Minobu, Minamikoma District, Yamanashi Prefecture , Japan
This article introduce Japanese handmade crafts, called Washi (Nishijima Washi)
Washi is a type of paper made only in Japan that uses The Inawara fibers (rice straw stalks). , Manila hemp , Bamboo and etc.
Nishijima Washi is made by dissolving those fibers in water, pouring them onto a screen called Suketa, shaking the screen to strain the water through it and then flattening the fibers on the screen into an even thickness.
This technique is called “Tesuki”. Because it is all made by hand using naturally produced bark fibers, each sheet has a different look and texture.
This brilliant crafting techniques have been polished for 500 years.
Nishijima is not so far from Tokyo in Japan, so I recommend you should make a visit and check it out for real Japanese handmade paper.
1 they boil various materials, such as The Inawara fibers (rice straw stalks). , Manila hemp , Bamboo and etc.
2 They mixed the materials in the water.
How much water they use and how fast they mix is depend on the humidity or temperature.
It’s need a subtle sensation. High skill is needed。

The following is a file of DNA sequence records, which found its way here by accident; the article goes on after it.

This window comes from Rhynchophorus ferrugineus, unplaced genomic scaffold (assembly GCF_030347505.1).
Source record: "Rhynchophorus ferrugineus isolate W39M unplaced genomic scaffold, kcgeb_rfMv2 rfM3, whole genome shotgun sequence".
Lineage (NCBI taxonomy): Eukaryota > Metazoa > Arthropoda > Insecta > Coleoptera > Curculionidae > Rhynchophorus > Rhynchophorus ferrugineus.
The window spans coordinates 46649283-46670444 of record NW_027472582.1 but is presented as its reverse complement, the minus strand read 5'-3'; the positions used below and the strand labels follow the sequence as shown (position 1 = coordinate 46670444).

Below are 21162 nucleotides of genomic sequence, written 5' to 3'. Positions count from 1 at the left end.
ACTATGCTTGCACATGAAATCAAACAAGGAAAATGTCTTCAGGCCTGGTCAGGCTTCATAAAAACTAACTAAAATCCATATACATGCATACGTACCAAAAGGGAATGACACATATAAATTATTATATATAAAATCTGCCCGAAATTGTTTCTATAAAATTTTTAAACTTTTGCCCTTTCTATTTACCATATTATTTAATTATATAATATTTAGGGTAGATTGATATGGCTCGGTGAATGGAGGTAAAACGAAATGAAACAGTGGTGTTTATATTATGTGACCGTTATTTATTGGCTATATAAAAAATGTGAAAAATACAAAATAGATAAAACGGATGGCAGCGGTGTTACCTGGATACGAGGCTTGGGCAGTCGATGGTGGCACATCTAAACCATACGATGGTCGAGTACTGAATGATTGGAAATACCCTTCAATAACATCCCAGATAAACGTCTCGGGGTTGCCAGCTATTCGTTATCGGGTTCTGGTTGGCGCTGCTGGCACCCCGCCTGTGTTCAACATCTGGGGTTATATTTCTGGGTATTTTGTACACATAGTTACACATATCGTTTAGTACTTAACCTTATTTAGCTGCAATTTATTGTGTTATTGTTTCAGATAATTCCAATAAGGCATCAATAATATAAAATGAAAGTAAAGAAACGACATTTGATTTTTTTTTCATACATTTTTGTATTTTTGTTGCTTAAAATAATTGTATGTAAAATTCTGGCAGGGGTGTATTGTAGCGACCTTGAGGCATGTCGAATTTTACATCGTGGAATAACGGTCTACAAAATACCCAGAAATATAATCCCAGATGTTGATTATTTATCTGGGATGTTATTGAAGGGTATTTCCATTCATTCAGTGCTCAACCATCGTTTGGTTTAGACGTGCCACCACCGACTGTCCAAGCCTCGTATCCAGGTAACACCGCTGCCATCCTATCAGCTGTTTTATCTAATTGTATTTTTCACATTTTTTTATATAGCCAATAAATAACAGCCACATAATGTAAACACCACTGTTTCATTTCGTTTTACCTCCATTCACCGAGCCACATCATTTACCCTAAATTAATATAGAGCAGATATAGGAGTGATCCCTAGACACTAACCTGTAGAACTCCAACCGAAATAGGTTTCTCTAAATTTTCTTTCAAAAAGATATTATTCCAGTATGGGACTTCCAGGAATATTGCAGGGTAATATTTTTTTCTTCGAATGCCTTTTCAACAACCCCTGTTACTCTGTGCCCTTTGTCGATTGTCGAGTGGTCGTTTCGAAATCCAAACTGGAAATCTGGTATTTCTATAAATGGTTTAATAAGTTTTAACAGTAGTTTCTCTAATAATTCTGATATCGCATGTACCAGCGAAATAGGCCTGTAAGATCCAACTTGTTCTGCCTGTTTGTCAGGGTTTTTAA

3 Scooping out the pulp from the pulp slurry into a mesh tray and drain off the excess water.
The remaining mixture on the filter is Nisijima Washi.
It looks easy, but to get the same thickness of the paper is difficult.
It needs 3 years at least to get this skill.
4 The finished paper join on the top of each other carefully.
When It’s about 10cm high. Take it to the press and compresses it to remove the moisture.
To dry completely. Hung it out under the sun about 1 month.
The thickness of each layer will become half of what it was before.
5 The sun dried paper put into water to soak again.
These processes change depend on the season and temperature, which means that only a skilled craftsman can determine the best timing!
6 They remove one piece of wet thin paper to the special hot iron board to dry.
It looks easy but Wet paper is very easy to tear.
This process also requires many years of experience to master.
7 A few minuets later. They peeling out the dried paper carefully and laying them out neatly,
This traditional techniques continues to maintain in Yamanashi Prefecture.